• 66.
    Pertsova, Anna
    et al.
    Linnaeus University, Faculty of Technology, Department of Physics and Electrical Engineering.
    Canali, Carlo M.
    Linnaeus University, Faculty of Technology, Department of Physics and Electrical Engineering.
    Pederson, Mark R.
    Johns Hopkins University, USA.
    Rungger, Ivan
    Trinity College, Ireland.
    Sanvito, Stefano
    Trinity College, Ireland.
    Chapter Three: Electronic Transport as a Driver for Self-Interaction-Corrected Methods2015In: Advances In Atomic, Molecular, and Optical Physics: Volume 64 / [ed] Ennio Arimondo, Chun C. Lin and Susanne F. Yelin, Academic Press, 2015, Vol. 64, p. 29-86Chapter in book (Refereed)
    Abstract [en]

    While spintronics often investigates striking collective spin e ects in large systems, a very important research direction deals with spin-dependent phenomena in nanostructures, reaching the extreme of a single spin conned in a quantum dot, in a molecule, or localized on an impurity or dopant. The issue considered in this chapter involves taking this extreme to the nanoscale and the quest to use rst-principles methods to predict and control the behavior of a few \spins" (down to 1 spin) when they are placed in an interesting environment. Particular interest is on environments for which addressing these systems with external elds and/or electric or spin currents is possible. The realization of such systems, including those that consist of a core of a few transition-metal (TM) atoms carrying a spin, connected and exchanged-coupled through bridging oxo-ligands has been due to work by many experimental researchers at the interface of atomic, molecular and condensed matter physics. This chapter addresses computational problems associated with understanding the behaviors of nanoand molecular-scale spin systems and reports on how the computational complexity increases when such systems are used for elements of electron transport devices. Especially for cases where these elements are attached to substrates with electronegativities that are very di erent than the molecule, or for coulomb blockade systems, or for cases where the spin-ordering within the molecules is weakly antiferromagnetic, the delocalization error in DFT is particularly problematic and one which requires solutions, such as self-interaction corrections, to move forward. We highlight the intersecting elds of spin-ordered nanoscale molecular magnets, electron transport, and coulomb blockade and highlight cases where self-interaction corrected methodologies can improve our predictive power in this emerging field.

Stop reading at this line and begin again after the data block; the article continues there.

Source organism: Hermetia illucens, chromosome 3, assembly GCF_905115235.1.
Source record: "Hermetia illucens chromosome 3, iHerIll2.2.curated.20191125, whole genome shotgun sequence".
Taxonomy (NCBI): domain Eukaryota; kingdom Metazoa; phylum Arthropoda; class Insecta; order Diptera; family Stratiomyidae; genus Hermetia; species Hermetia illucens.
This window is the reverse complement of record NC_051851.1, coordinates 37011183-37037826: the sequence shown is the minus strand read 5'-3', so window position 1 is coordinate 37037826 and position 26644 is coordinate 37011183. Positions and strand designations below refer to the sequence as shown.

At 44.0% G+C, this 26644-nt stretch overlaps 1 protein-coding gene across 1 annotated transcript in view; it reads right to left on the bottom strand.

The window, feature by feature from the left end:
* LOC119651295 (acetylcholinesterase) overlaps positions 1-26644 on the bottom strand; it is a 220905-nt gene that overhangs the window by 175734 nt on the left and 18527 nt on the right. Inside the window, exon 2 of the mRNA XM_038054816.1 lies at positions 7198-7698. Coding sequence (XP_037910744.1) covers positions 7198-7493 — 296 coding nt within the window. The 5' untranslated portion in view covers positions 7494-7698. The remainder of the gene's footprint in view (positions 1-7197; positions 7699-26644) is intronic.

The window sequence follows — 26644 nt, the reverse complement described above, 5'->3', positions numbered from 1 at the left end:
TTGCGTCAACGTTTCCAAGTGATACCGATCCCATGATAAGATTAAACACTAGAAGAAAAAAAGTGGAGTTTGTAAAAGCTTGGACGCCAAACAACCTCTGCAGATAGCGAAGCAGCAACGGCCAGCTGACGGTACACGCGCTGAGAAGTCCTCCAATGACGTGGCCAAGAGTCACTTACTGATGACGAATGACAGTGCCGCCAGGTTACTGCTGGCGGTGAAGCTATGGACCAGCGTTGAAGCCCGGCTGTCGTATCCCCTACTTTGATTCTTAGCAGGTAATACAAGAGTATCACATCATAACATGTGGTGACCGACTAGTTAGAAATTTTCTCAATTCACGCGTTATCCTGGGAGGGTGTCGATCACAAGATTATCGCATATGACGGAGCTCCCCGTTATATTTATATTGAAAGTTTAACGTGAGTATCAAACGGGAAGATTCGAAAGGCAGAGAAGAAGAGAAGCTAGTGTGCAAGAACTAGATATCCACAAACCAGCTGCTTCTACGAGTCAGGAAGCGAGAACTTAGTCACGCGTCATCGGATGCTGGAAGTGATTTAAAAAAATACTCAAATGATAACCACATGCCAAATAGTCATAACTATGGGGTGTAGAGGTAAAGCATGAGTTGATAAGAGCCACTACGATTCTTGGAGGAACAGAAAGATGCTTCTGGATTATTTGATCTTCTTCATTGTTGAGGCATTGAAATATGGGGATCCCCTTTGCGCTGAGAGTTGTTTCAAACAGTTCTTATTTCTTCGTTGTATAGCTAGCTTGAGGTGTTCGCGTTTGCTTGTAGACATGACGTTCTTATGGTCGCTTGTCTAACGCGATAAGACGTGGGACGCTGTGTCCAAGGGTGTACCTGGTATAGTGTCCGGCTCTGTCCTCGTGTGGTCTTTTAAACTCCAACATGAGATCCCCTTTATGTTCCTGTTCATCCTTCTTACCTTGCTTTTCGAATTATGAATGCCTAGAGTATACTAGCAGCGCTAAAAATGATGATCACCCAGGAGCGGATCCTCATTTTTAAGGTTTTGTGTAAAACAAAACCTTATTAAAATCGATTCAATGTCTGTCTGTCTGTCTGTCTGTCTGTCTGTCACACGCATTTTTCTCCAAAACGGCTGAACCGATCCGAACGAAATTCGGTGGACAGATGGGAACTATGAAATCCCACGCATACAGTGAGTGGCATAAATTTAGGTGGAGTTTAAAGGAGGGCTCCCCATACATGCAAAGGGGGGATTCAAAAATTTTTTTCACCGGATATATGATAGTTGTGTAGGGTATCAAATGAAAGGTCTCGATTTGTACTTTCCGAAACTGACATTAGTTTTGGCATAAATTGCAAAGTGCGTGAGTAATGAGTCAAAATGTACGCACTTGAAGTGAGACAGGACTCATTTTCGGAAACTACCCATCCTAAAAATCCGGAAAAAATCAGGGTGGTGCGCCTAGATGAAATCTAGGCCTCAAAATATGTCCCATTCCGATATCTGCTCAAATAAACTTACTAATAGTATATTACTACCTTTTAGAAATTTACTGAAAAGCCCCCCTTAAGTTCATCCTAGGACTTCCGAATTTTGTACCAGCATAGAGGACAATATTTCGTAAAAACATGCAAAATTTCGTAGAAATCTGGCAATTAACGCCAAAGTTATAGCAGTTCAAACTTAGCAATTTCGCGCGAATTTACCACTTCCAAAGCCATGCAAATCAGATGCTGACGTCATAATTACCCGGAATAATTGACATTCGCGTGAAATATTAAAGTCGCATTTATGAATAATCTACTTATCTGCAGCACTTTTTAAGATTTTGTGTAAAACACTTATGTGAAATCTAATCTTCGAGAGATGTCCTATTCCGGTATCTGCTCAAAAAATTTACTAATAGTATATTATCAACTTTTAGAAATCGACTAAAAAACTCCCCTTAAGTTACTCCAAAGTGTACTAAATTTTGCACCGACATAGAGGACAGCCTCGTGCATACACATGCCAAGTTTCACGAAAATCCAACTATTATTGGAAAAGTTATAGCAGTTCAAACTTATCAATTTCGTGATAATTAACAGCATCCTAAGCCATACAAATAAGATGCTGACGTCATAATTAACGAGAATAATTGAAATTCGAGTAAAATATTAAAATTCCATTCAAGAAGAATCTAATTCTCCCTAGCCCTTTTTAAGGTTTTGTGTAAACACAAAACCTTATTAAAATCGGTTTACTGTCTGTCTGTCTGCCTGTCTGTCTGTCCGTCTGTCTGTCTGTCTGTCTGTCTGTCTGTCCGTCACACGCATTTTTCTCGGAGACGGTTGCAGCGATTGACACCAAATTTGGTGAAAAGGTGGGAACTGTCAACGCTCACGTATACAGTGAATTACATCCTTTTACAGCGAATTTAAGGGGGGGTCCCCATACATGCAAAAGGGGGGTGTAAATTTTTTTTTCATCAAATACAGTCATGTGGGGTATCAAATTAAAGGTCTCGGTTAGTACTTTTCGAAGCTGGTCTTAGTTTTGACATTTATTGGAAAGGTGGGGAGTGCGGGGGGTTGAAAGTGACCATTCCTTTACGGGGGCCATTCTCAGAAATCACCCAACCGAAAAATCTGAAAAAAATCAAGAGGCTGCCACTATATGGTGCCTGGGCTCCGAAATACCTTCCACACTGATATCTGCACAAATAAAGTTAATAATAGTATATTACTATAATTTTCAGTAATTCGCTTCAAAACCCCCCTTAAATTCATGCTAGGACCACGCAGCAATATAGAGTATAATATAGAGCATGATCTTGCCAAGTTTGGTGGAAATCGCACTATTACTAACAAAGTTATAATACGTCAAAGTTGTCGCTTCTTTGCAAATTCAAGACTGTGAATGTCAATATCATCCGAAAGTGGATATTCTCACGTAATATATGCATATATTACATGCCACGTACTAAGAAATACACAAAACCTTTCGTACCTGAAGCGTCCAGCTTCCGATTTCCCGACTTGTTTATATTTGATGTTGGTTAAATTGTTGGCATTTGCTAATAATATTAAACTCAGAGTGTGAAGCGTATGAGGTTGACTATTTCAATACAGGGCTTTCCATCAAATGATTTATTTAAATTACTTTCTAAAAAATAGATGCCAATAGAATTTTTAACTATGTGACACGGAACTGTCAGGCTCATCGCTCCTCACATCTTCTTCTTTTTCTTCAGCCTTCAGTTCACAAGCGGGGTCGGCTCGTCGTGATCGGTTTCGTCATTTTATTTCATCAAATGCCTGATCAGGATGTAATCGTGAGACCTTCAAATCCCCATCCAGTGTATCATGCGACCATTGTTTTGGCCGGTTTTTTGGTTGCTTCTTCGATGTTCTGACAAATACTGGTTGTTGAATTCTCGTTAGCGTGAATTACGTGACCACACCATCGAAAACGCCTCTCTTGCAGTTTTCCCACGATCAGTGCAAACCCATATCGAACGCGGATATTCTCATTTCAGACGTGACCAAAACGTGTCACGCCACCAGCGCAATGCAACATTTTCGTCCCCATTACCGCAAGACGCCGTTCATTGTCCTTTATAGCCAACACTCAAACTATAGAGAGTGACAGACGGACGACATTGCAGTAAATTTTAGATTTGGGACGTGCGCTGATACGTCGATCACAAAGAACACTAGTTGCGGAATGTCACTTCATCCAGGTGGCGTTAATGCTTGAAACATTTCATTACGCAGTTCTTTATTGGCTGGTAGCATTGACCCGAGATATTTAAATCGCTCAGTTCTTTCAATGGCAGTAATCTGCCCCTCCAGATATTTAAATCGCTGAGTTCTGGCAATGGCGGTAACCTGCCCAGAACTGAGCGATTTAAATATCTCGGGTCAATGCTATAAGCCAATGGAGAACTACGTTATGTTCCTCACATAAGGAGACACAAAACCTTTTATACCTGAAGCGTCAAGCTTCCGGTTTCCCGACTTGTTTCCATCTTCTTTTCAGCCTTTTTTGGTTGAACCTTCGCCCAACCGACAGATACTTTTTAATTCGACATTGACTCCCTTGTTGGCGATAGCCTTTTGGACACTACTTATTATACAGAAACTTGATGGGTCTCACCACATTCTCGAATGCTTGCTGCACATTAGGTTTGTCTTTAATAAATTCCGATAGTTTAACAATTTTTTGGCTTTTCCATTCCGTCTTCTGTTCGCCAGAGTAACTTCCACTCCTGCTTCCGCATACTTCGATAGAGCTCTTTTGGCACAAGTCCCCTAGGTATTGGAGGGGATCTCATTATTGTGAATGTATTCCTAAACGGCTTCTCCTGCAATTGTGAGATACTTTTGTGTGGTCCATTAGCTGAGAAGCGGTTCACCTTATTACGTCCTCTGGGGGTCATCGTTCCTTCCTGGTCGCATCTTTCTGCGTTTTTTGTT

• 67.
    Pertsova, Anna
    et al.
    Linnaeus University, Faculty of Technology, Department of Physics and Electrical Engineering.
    Mahani, Mohammad Reza
    Linnaeus University, Faculty of Technology, Department of Physics and Electrical Engineering.
    Canali, Carlo M.
    Linnaeus University, Faculty of Technology, Department of Physics and Electrical Engineering.
    Islam, Fhokrul
    Virginia Commonwealth University, USA.
    MacDonald, A.H.
    Department of Physics, University of Texas at Austin, U.S.A..
    Theoretical studies of surface states in Bi2Se3: effects of finite thickness, finite-cluster boundaries, and surface doping2013Conference paper (Refereed)
    Abstract [en]

    Recently, a family of bismuth-based materials, in particular bismuth chalcogenides (Bi2Se3, Bi2Te3), have been identified as three-dimensional (3D) topological insulators (TIs), i.e. materials characterized by a non-trivial bulk insulating gap and topologically protected surface states with linear dispersion and helical spin texture, traversing the gap [1].  A question of great fundamental and practical importance is how electronic and spin properties of topological surface states are modified in the presence of external perturbations, in particular time-reversal-breaking ones, such as magnetic dopants [2]. Experimentally, this question can be addressed by using advanced experimental probes, such as spin-sensitive angle-resolved photoemission spectroscopy (ARPES) and scanning tunnelling microscopy (STM). On the theoretical side, there is a need for atomistic modelling of TIs that enables quantitative analysis and comparison with experiments, while keeping the computational overhead to a minimum. Microscopic tight-binding models, combined with input from ab initio calculations, provide a convenient platform to study surface states in TIs [3].